Maybe Java makes sense on the server, but the battle for the multiplatform programming environment on the desktop will be lost very soon. Way to go QT and KDE. Java as a language may still be used with QT-JAVA bindings (Jambi).

I'm very excited by this,

Anton

Reply Score: 1

TechGeek Member since:
2006-01-14

Actually, I see java possibly being the answer to the KDE/Gnome common application problem. Imagine you build a java app with a default widget. Then when you run it on KDE or Gnome, it automatically uses the widget set that your Desktop uses. Then, people could build any DE they want and as long as it meets certain minimum requirements for widgets, you know all java apps will working in it without having to have libraries from all the different DE loaded.

Reply Score: 1

kloty Member since:
2005-07-07

This default widget set of JAVA is as alien to KDE/GNOME as the widgets from OpenOffice and Firefox. They do not really integrate into the desktop environment (best example cut&paste of anything except pure unformated text). So Java widgets just mimicry the look of the default environment without further integration. So unless freedesktop.org provides something really clever, which can also be integrated in JAVA I prefer QT/Jambi variant.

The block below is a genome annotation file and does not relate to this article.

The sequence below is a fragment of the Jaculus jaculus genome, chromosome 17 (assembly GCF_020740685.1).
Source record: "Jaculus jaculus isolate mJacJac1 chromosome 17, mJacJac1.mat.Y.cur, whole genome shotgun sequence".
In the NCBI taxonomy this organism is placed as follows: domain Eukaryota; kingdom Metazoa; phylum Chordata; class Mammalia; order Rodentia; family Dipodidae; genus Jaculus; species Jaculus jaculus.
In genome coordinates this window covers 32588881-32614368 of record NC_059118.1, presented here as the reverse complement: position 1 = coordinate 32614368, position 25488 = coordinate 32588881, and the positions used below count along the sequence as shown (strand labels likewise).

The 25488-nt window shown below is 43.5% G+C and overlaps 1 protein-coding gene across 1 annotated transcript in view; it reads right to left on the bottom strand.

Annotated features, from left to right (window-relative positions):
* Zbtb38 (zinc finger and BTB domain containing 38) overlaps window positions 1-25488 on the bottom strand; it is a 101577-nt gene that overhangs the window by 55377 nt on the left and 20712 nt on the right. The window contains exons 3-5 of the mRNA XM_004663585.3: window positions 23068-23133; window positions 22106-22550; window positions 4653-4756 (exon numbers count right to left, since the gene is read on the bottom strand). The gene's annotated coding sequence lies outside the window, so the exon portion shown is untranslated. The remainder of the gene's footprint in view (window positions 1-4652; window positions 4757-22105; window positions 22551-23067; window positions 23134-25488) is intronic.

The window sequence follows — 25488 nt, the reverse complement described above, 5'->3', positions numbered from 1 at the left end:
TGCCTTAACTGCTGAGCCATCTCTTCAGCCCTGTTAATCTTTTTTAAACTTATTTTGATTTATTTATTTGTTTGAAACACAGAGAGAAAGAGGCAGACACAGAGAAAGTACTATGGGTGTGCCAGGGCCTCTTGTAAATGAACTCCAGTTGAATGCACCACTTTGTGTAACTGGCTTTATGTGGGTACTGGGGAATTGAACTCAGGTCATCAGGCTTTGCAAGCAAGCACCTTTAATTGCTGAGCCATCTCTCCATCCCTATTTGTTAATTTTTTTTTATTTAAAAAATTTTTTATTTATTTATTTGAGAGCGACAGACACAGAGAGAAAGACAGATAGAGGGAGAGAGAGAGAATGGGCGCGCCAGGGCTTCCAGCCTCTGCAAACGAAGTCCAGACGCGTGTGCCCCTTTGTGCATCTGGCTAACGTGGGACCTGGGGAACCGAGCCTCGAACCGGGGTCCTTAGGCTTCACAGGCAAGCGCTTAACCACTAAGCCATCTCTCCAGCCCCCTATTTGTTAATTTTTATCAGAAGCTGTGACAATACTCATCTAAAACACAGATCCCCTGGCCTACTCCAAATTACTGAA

Reply Score: 1

anda_skoa Member since:
2005-07-07

They do not really integrate into the desktop environment (best example cut&paste of anything except pure unformated text).

I think clipboard is actually a bad example, because Java, or more precisely AWT, handles the X11 clipboard just fine.

Copy&Paste problems are usually a bug in one of the applications involved in the transfer or in both, e.g. checking for any supported MIME type instead of using the most useful one.

Reply Score: 2

Alleister Member since:
2006-05-29

If i want to release an KDE app as non GPL, then i have to buy a QT License that costs more than 3 complete developers workstations.

For Java there will be an classpath GPL exception, which means i can release software under whatever terms i like.

Also KDE for different OSses doesn't mean multiplatform KDE apps. Whiles there obviously will be common librarys, cross compiling problems raising from different hardware like for examples endianess problems will still be around.

Reply Score: 2

scripting languages
by edomaur on Sun 11th Feb 2007 10:27 UTC
edomaur
Member since:
2005-08-07

What I am not sure to agree with is the notion that "Ruby wins" when he write about the scripting languages support. It seems to me that variety is the subject of having that support.

Reply Score: 1